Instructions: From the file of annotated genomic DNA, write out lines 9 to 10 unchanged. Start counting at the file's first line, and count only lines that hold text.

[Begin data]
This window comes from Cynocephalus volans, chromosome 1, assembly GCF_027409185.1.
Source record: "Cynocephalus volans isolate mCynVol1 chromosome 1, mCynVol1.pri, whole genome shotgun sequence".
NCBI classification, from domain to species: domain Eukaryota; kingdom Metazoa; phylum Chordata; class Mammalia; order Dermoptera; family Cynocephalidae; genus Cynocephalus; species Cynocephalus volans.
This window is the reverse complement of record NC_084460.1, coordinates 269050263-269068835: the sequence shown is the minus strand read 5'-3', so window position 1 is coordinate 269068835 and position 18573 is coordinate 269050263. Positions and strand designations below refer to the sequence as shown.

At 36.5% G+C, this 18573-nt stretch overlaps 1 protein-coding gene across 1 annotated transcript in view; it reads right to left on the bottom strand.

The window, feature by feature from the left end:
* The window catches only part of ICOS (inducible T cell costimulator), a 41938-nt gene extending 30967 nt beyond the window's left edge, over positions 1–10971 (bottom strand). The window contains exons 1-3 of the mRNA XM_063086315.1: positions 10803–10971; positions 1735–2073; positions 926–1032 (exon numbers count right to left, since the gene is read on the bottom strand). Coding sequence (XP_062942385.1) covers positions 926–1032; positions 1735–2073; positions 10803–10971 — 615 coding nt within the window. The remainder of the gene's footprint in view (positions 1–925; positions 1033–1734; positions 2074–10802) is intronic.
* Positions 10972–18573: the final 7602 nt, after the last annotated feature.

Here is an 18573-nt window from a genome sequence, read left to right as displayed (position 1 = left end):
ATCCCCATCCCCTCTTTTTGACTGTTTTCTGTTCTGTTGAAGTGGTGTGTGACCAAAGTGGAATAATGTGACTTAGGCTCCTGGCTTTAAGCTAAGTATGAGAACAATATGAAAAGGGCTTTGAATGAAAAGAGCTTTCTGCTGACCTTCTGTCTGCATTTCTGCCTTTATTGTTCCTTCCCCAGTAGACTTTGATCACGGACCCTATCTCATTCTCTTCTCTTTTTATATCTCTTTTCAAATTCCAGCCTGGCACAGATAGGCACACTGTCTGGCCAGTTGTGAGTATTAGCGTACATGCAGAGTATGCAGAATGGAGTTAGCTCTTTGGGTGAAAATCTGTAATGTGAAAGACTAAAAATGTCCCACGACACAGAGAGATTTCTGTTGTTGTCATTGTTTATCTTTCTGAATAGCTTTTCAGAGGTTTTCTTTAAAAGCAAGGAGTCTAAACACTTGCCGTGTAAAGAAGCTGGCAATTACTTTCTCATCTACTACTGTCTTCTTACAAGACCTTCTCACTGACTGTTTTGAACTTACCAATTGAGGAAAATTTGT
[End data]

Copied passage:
Here is an 18573-nt window from a genome sequence, read left to right as displayed (position 1 = left end):
ATCCCCATCCCCTCTTTTTGACTGTTTTCTGTTCTGTTGAAGTGGTGTGTGACCAAAGTGGAATAATGTGACTTAGGCTCCTGGCTTTAAGCTAAGTATGAGAACAATATGAAAAGGGCTTTGAATGAAAAGAGCTTTCTGCTGACCTTCTGTCTGCATTTCTGCCTTTATTGTTCCTTCCCCAGTAGACTTTGATCACGGACCCTATCTCATTCTCTTCTCTTTTTATATCTCTTTTCAAATTCCAGCCTGGCACAGATAGGCACACTGTCTGGCCAGTTGTGAGTATTAGCGTACATGCAGAGTATGCAGAATGGAGTTAGCTCTTTGGGTGAAAATCTGTAATGTGAAAGACTAAAAATGTCCCACGACACAGAGAGATTTCTGTTGTTGTCATTGTTTATCTTTCTGAATAGCTTTTCAGAGGTTTTCTTTAAAAGCAAGGAGTCTAAACACTTGCCGTGTAAAGAAGCTGGCAATTACTTTCTCATCTACTACTGTCTTCTTACAAGACCTTCTCACTGACTGTTTTGAACTTACCAATTGAGGAAAATTTGT